Over the 18 years of my bankruptcy practice, I have also noticed a profoundly different perception toward bankruptcy, consistent with a larger secular change in attitude toward debt and personal responsibility. Unlike a generation ago, there is no shame in debt any more; the stigma associated with bankruptcy has largely disappeared. To cite but one example, virtually every major car dealer heavily advertises the availability of credit to finance cars for bankrupt debtors. Surprisingly, this is a good business decision by the dealer and the lender. The debtor will pay (and expects to pay) a significantly higher interest rate. In addition, the debtor has "cleansed" his or her balance sheet of credit card and retail credit accounts, therefore is ironically a better risk than a highly-leveraged debtor who is paying all of his or her bills.

Consumers are more aware of the bankruptcy option, made aware in part by a growth in lawyer advertising promising that you may be able to "keep everything" and "pay back nothing." A cultural milestone in the destigmatization of bankruptcy was recently reached with the advent of a brand new gameshow on Lifetime cable television called "Debt." Aired each night, the show features three consumers with high debts competing to answer questions on popular culture. The winner goes home with his or her debts paid off. The losers get a savings bond.

Potential Ways to Reduce Consumer Bankruptcy Filings

Consumer bankruptcies are likely to decline only when the need for this type of remedy declines or when the remedy itself becomes less attractive to potential users.

High yields on credit card loans, which have traditionally far outpaced loan losses, have spurred institutions to rapidly expand credit card lines of credit. High profits have attracted competition for new borrowers. The demographic changes in credit card underwriting, especially among lower income borrowers or new borrowers with no credit histories (e.g., students) should be carefully reconsidered and reversed, if possible. The consumer credit industry has proposed a number of specific reforms aimed at striking a different balance between the right of honest debtors to receive a fresh start and abusive filings. Many of the suggestions are offered with the hope of encouraging greater repayment, such as by (a) providing that all initial consumer bankruptcies be filed under chapter 13, where consumers agree to commit all of their disposable income to pay creditors over a three- to five-year plan period, or (b) by amending the Fair Credit Reporting Act to allow credit bureaus to report bankruptcies only during the limited time of the repayment plan, rather than up to 10 years, as is the case now. Other proposals are directed at limiting the scope of consumer bankruptcy relief, by (a) providing that debts incurred without a reasonable expectation or ability to repay would be deemed non-dischargeable in bankruptcy; (b) providing that all consumer debts and cash advances incurred within 90 days of filing be deemed non-dischargeable; and (c) by giving creditors greater ability to have a bankruptcy case dismissed for proven abuses.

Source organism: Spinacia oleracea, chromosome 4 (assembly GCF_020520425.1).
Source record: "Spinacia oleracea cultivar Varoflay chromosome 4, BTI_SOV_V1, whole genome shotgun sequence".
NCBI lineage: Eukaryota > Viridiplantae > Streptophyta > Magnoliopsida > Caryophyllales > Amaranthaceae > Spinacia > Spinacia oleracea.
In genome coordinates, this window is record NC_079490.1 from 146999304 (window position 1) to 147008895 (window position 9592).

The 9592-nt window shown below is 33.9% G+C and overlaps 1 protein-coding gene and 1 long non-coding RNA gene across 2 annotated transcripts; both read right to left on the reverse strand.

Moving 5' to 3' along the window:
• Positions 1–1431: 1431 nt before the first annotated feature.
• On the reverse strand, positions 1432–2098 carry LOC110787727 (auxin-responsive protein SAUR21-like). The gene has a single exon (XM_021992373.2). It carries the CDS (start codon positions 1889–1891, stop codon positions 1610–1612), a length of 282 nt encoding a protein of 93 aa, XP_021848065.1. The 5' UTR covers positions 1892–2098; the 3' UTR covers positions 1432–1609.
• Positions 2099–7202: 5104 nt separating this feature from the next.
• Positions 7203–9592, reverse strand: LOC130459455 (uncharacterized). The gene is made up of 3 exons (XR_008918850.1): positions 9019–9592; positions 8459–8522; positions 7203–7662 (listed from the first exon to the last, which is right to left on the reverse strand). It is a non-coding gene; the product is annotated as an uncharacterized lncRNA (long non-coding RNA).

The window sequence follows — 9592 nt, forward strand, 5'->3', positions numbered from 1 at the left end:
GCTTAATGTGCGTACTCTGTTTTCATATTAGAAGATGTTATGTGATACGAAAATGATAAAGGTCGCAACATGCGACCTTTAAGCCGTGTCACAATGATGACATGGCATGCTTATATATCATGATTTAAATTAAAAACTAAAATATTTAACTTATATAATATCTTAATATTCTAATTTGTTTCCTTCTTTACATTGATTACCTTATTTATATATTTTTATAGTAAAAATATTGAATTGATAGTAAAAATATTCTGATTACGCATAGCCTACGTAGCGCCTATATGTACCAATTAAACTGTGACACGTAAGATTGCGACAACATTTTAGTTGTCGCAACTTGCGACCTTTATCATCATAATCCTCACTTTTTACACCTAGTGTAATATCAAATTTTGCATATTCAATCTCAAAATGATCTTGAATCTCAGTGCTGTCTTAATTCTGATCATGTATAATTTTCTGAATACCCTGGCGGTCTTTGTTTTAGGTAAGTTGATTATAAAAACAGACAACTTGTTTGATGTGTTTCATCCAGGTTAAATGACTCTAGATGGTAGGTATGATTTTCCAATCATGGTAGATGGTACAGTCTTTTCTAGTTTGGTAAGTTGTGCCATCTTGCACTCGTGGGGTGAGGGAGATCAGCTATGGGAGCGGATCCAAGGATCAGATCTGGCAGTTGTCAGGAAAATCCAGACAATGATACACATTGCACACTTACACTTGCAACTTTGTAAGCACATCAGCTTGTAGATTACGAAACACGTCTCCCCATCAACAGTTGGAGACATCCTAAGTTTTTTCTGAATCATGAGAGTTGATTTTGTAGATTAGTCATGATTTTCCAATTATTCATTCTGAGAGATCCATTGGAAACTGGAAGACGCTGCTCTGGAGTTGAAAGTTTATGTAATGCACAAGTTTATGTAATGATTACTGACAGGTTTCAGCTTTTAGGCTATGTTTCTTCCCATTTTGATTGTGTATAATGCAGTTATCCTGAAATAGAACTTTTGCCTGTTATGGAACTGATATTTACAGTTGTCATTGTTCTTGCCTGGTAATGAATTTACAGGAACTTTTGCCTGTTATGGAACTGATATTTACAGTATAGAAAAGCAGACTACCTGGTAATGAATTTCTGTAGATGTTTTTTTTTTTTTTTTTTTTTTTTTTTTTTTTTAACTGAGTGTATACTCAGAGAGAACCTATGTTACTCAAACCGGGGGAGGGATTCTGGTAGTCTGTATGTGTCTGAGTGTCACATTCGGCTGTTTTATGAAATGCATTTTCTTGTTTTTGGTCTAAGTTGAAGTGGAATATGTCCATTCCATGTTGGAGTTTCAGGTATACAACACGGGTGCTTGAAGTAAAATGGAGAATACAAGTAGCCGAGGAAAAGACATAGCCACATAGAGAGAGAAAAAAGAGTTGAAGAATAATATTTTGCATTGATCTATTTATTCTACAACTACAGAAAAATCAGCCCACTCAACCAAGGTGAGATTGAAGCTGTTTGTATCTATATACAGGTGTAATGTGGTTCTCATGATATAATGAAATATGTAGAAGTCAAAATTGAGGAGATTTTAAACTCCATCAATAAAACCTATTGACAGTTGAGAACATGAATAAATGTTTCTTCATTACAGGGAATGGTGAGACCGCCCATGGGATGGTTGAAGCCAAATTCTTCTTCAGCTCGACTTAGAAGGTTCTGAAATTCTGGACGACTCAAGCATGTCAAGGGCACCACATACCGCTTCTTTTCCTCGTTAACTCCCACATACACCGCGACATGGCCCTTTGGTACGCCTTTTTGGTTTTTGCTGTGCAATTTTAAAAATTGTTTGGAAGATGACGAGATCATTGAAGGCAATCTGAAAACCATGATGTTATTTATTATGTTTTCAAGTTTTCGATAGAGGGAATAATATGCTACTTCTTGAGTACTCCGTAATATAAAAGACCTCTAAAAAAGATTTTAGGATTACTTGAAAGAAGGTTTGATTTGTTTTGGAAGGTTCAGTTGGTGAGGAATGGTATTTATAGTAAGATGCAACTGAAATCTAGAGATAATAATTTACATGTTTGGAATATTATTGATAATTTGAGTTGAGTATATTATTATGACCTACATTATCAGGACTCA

The National Bankruptcy Review Commission, created by the Bankruptcy Reform Act of 1994, has been studying ways to amend the consumer bankruptcy laws. Among the proposals being considered are:

  • Making chapter 13 simpler, more attractive and more beneficial to the debtor than a chapter 7 case (right now, it is far easier for a chapter 7 debtor to obtain new credit than a debtor who is half-way through the payments in a chapter 13 plan);
  • Clarifying the "substantial abuse" section of the Bankruptcy Code to truly implement a means test, and require debtors with net disposable income to participate in chapter 13, rather than chapter 7;
  • Lengthening the time period between chapter 7s, currently six years;
  • Consolidating all consumer cases into a single chapter, with the determination in each case whether the debtor could realistically make significant repayment to creditors. Significantly, however, as long as the consumer credit industry is willing to sustain high rates of defaults and charge-offs, and therefore provide easy credit to consumers who are already highly-leveraged and "at risk," no change in the Bankruptcy Code will effectively reduce the unprecedented rate of consumer filings.

Changes in the statute may lead consumers and consumer debtor lawyers to reconsider alternatives to bankruptcy. Consumer credit counselling should be encouraged as an alternative. And although lawyer advertising is a constitutionally protected form of commercial speech, consumers should be encouraged to educate themselves about alternatives to bankruptcy and should seek knowledgeable and ethical legal counsel, who will act in their client's best long term interest. One way to help distinguish among the best available consumer bankruptcy attorneys is through certification programs. The American Bankruptcy Board of Certification is one such organization that certifies consumer bankruptcy specialists, for the benefit of the consumer public.


[1]Business failures and associated dollar liabilities in the U.S. rose significantly during the first half of 1996 compared to the year-ago period, according to an August 23 report by Dun & Bradstreet. During the first six months, 38,866 U.S. businesses failed, up six percent from the first half of 1995. Dollar liabilities from business failure totaled $17.08 billion, an increase of 51 percent from $11.31 billion in the year-ago period.[RETURN TO TEXT]

[2]"Consumer Bankruptcy: Bankruptcy Debtor Survey," Visa U.S.A. Inc., July 1996.[RETURN TO TEXT]

[3]Edward Bankole, Vice President (author), Moody's Credit Card Index Report, August 23, 1996.[RETURN TO TEXT]

[4]"Banks Tightening Consumer Credit", The Washington Post, August 27, 1996, p. D1.[RETURN TO TEXT]